>Invention on the other hand is a concept rooted in taking a knowledge base and using it to create something new.
Replace "invention" with "science" and this sentence remains true.
You're drawing a distinction that doesn't exist.
You believe incorrectly.
If pinch and zoom is such a trivial thing then invent some other thing to use instead.
The patent system by-and-large doesn't pick and choose patent durations based on the kind of patent.
Theoretical physics and patentable technology are quite different things and the comparison is not helpful. Before patents we had a guild system where people who made almost anything -- pottery, telescopes, pots and pans -- would obfuscate their techniques and if possible their products. Knowledge of key manufacturing processes was a trade secret. This is the world that we'd be in without patent protections.
Pretty soon, consumers are confused, because every website they go to has a radically different user interface brought on by patents on ideas that should be basic commodities.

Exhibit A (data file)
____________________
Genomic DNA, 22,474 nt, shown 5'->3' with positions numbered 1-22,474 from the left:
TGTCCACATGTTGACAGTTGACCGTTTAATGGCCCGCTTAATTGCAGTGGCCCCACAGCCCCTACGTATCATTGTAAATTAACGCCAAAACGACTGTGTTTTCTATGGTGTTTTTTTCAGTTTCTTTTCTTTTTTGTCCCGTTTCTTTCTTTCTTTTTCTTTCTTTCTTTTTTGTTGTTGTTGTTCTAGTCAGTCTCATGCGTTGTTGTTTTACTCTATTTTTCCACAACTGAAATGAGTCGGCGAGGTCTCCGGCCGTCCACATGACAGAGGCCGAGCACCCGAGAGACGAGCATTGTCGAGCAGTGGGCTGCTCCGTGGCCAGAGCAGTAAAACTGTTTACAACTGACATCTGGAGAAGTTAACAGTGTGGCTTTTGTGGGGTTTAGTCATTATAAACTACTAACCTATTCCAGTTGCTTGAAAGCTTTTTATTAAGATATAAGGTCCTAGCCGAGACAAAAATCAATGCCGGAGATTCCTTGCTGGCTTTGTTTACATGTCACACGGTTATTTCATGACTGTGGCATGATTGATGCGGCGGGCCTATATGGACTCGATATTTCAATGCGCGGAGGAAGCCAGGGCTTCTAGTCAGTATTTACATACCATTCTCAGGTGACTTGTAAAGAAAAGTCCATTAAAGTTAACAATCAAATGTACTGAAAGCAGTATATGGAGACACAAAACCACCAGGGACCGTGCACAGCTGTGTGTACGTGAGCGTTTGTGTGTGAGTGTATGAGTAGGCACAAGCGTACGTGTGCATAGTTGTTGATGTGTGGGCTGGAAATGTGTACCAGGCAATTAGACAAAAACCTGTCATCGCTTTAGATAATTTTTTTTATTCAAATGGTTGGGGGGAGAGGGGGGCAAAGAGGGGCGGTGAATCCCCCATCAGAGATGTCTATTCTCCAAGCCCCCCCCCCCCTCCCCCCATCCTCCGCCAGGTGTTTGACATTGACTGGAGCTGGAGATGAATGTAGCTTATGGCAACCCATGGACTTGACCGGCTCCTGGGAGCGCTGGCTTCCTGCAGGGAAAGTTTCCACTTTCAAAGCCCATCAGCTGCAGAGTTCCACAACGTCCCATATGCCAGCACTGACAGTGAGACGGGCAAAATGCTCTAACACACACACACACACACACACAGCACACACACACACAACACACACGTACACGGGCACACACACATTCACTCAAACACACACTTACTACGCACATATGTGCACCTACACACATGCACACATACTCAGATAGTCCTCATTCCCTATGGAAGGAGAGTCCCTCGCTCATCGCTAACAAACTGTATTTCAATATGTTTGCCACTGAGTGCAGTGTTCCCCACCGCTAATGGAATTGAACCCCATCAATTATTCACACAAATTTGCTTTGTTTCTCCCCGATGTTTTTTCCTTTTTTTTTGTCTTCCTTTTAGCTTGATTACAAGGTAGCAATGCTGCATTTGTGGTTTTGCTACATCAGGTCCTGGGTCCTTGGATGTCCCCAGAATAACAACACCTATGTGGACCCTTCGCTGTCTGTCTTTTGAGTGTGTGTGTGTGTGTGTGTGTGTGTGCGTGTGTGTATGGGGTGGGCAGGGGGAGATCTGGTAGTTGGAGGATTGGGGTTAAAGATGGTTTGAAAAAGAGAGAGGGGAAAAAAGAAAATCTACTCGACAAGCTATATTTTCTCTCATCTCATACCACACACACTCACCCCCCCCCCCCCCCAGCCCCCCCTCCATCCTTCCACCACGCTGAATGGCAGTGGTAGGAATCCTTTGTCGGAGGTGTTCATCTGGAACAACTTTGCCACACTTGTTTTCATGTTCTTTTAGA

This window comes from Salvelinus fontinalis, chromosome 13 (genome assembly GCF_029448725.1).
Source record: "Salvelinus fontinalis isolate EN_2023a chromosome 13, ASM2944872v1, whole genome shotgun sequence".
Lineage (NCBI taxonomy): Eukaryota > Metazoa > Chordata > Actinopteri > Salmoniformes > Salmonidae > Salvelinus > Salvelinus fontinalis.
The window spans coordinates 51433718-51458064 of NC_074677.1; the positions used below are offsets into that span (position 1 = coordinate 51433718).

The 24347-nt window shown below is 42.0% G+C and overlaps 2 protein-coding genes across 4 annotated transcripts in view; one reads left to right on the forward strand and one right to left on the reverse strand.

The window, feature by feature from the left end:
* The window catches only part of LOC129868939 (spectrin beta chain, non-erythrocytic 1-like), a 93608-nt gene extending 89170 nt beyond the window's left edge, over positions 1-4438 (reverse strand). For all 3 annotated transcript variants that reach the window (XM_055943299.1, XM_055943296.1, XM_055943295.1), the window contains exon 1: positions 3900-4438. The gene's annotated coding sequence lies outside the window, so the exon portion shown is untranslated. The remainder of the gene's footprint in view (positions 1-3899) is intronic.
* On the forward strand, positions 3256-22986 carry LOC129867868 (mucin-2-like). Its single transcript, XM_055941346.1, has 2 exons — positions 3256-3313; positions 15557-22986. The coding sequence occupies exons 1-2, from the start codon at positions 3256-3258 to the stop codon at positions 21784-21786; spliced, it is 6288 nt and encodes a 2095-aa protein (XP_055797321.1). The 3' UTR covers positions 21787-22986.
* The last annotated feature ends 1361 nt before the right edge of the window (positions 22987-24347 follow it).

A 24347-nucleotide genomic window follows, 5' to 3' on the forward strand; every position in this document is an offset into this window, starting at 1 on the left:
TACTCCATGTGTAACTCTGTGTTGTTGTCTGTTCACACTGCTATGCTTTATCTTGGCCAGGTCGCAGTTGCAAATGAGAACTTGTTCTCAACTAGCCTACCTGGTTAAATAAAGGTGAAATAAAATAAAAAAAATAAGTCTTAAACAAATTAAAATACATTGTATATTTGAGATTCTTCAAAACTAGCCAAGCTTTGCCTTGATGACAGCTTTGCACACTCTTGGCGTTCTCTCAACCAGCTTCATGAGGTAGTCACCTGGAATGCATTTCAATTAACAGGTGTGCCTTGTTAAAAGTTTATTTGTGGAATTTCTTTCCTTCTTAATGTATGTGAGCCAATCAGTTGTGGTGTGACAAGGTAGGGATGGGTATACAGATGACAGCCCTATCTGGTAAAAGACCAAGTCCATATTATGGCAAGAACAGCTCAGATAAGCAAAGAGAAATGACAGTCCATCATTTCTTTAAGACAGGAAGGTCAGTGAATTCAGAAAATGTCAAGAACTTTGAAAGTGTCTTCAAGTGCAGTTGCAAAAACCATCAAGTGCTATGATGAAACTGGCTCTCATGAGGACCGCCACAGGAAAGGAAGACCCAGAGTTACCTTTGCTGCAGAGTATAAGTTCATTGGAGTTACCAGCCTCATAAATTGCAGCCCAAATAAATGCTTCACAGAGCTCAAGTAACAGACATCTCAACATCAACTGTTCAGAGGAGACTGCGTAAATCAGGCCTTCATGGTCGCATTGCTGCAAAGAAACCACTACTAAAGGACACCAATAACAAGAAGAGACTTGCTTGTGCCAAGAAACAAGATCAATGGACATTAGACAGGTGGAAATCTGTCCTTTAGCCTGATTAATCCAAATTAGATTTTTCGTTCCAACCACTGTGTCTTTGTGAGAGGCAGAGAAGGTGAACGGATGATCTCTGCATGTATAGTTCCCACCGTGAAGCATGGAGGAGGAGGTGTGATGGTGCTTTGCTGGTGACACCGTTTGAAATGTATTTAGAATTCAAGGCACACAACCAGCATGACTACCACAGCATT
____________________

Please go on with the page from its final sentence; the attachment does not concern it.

When we had the guild system, we also didn't have universal public education, and instantaneous near zero cost publication of ideas.
Plus, you analogy makes pinch-zoom patents look even worse. You can keep how it is implemented a complete trade secret, and from looking at it for a few seconds, I can produce an equivalent implementation.
Apple has already obfuscated their techniques anyway. Why not release iOS as open source then, if it's protected by patents? The reality is, these patents are read by no one except lawyers, and in many cases, they under specify the implementation by being very abstract.
I really don't see how anyone who writes software for a living can defend these things and defend the status quo of not even supporting reform. You are asserting that something like an XOR-cursor (another dumb patent) is equivalent to a manufacturing process deserving 20 year protection?
I agree that it seems like things are a bit screwy right now, but I don't claim to know what the solution is, and I'm not sure that things haven't always been a bit screwy (Alexander Graham Bell got the telephone patent because he was ahead of some other guy in line, Farnsworth died poor having invented TV).
Abolishing software patents is -- in my opinion -- not the solution since -- given the direction technology is headed -- this is going to be disturbingly similar to abolishing patents altogether. Most suggested "reforms" of the patent system seem to satisfy Mencken's criteria ("neat, simple, and wrong")